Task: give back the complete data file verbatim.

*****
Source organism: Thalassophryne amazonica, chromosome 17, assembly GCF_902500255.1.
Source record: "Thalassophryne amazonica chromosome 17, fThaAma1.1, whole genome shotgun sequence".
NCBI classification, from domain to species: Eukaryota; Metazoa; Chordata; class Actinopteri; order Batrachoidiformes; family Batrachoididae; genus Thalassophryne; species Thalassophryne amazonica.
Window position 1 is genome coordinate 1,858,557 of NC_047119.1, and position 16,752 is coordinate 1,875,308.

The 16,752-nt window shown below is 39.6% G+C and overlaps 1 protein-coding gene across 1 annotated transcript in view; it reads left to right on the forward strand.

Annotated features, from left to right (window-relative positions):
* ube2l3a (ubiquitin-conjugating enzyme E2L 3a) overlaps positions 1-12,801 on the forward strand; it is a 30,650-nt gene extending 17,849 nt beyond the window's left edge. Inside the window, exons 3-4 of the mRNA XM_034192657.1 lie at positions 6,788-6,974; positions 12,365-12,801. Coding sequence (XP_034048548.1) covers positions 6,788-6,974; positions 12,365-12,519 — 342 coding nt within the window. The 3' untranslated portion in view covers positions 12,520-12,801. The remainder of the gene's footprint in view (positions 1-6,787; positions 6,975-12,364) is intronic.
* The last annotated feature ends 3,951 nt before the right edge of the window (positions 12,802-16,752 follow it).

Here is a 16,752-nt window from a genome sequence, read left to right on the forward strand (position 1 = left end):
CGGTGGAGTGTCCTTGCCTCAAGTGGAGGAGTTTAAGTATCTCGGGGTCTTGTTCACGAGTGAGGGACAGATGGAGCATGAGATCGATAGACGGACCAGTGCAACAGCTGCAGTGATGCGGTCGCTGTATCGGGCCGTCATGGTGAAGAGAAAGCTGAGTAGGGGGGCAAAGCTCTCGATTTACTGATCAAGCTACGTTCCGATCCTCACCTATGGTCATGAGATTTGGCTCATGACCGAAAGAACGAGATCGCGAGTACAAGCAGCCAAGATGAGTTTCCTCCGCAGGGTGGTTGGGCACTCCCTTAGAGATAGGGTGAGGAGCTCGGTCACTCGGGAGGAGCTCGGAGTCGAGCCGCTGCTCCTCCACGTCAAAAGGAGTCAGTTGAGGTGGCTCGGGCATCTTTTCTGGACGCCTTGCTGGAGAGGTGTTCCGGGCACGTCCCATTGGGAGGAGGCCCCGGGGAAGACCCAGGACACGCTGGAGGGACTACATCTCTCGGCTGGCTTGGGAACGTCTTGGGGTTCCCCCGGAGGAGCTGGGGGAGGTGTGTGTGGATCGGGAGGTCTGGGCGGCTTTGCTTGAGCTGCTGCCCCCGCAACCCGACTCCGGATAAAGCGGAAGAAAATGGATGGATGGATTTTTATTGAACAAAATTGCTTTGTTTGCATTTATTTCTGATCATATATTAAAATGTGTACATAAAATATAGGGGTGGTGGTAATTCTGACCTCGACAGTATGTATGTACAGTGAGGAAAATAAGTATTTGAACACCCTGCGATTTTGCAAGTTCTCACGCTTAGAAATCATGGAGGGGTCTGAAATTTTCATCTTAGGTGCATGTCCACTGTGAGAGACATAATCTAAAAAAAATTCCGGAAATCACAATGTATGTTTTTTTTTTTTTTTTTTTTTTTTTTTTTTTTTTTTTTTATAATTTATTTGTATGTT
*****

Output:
Source organism: Thalassophryne amazonica, chromosome 17, assembly GCF_902500255.1.
Source record: "Thalassophryne amazonica chromosome 17, fThaAma1.1, whole genome shotgun sequence".
NCBI classification, from domain to species: Eukaryota; Metazoa; Chordata; class Actinopteri; order Batrachoidiformes; family Batrachoididae; genus Thalassophryne; species Thalassophryne amazonica.
Window position 1 is genome coordinate 1,858,557 of NC_047119.1, and position 16,752 is coordinate 1,875,308.

The 16,752-nt window shown below is 39.6% G+C and overlaps 1 protein-coding gene across 1 annotated transcript in view; it reads left to right on the forward strand.

Annotated features, from left to right (window-relative positions):
* ube2l3a (ubiquitin-conjugating enzyme E2L 3a) overlaps positions 1-12,801 on the forward strand; it is a 30,650-nt gene extending 17,849 nt beyond the window's left edge. Inside the window, exons 3-4 of the mRNA XM_034192657.1 lie at positions 6,788-6,974; positions 12,365-12,801. Coding sequence (XP_034048548.1) covers positions 6,788-6,974; positions 12,365-12,519 — 342 coding nt within the window. The 3' untranslated portion in view covers positions 12,520-12,801. The remainder of the gene's footprint in view (positions 1-6,787; positions 6,975-12,364) is intronic.
* The last annotated feature ends 3,951 nt before the right edge of the window (positions 12,802-16,752 follow it).

Here is a 16,752-nt window from a genome sequence, read left to right on the forward strand (position 1 = left end):
CGGTGGAGTGTCCTTGCCTCAAGTGGAGGAGTTTAAGTATCTCGGGGTCTTGTTCACGAGTGAGGGACAGATGGAGCATGAGATCGATAGACGGACCAGTGCAACAGCTGCAGTGATGCGGTCGCTGTATCGGGCCGTCATGGTGAAGAGAAAGCTGAGTAGGGGGGCAAAGCTCTCGATTTACTGATCAAGCTACGTTCCGATCCTCACCTATGGTCATGAGATTTGGCTCATGACCGAAAGAACGAGATCGCGAGTACAAGCAGCCAAGATGAGTTTCCTCCGCAGGGTGGTTGGGCACTCCCTTAGAGATAGGGTGAGGAGCTCGGTCACTCGGGAGGAGCTCGGAGTCGAGCCGCTGCTCCTCCACGTCAAAAGGAGTCAGTTGAGGTGGCTCGGGCATCTTTTCTGGACGCCTTGCTGGAGAGGTGTTCCGGGCACGTCCCATTGGGAGGAGGCCCCGGGGAAGACCCAGGACACGCTGGAGGGACTACATCTCTCGGCTGGCTTGGGAACGTCTTGGGGTTCCCCCGGAGGAGCTGGGGGAGGTGTGTGTGGATCGGGAGGTCTGGGCGGCTTTGCTTGAGCTGCTGCCCCCGCAACCCGACTCCGGATAAAGCGGAAGAAAATGGATGGATGGATTTTTATTGAACAAAATTGCTTTGTTTGCATTTATTTCTGATCATATATTAAAATGTGTACATAAAATATAGGGGTGGTGGTAATTCTGACCTCGACAGTATGTATGTACAGTGAGGAAAATAAGTATTTGAACACCCTGCGATTTTGCAAGTTCTCACGCTTAGAAATCATGGAGGGGTCTGAAATTTTCATCTTAGGTGCATGTCCACTGTGAGAGACATAATCTAAAAAAAATTCCGGAAATCACAATGTATGTTTTTTTTTTTTTTTTTTTTTTTTTTTTTTTTTTTTTTTATAATTTATTTGTATGTT